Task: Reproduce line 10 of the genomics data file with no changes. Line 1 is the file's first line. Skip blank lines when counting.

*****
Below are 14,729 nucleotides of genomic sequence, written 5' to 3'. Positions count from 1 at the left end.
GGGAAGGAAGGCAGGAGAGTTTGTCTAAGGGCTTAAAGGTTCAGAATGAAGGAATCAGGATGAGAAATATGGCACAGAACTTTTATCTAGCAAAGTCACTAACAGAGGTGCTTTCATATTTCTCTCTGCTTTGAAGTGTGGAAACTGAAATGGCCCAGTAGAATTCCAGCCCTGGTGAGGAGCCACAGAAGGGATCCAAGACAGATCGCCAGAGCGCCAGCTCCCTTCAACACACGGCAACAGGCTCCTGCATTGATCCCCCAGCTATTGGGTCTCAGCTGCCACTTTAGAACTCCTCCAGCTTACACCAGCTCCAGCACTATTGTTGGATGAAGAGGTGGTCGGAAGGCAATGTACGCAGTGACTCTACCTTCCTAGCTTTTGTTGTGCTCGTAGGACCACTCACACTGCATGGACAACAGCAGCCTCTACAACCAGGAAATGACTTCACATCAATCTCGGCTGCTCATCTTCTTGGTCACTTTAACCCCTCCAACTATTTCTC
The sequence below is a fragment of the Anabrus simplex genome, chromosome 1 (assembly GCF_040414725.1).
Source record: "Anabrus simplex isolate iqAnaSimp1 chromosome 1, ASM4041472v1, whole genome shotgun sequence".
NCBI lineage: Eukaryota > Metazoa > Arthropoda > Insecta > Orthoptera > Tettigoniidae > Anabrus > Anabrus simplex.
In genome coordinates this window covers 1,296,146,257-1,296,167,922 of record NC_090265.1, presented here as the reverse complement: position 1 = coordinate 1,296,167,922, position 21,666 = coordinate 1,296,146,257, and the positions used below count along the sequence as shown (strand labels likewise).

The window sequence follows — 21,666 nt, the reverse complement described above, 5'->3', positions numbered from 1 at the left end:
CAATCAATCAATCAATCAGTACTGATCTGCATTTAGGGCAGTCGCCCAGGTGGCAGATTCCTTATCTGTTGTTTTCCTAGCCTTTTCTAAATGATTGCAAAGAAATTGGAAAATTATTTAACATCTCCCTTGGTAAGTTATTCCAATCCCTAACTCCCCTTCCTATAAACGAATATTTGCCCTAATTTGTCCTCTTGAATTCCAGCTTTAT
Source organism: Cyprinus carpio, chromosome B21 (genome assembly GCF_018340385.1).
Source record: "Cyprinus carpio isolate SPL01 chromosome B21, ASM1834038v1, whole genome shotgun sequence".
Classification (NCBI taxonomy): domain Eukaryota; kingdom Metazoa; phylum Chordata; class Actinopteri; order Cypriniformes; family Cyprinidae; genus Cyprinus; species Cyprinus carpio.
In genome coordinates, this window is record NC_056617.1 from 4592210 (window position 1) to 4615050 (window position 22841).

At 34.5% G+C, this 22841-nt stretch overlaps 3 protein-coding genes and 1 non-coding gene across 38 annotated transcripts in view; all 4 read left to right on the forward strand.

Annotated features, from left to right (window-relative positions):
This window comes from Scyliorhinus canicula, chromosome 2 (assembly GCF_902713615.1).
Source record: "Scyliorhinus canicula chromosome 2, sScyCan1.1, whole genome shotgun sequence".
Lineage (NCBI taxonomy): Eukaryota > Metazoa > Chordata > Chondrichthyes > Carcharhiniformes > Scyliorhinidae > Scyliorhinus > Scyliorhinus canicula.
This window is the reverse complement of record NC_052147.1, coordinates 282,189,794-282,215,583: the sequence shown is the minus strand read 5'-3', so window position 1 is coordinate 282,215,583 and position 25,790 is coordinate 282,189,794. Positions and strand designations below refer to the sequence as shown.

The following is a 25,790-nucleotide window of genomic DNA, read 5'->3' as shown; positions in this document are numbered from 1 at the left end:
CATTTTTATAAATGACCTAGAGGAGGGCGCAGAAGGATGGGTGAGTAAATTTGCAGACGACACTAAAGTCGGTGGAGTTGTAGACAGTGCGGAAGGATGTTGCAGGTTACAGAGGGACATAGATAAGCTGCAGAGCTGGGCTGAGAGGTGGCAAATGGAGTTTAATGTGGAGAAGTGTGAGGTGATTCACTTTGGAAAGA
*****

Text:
Source record: "Cyprinus carpio isolate SPL01 chromosome B21, ASM1834038v1, whole genome shotgun sequence".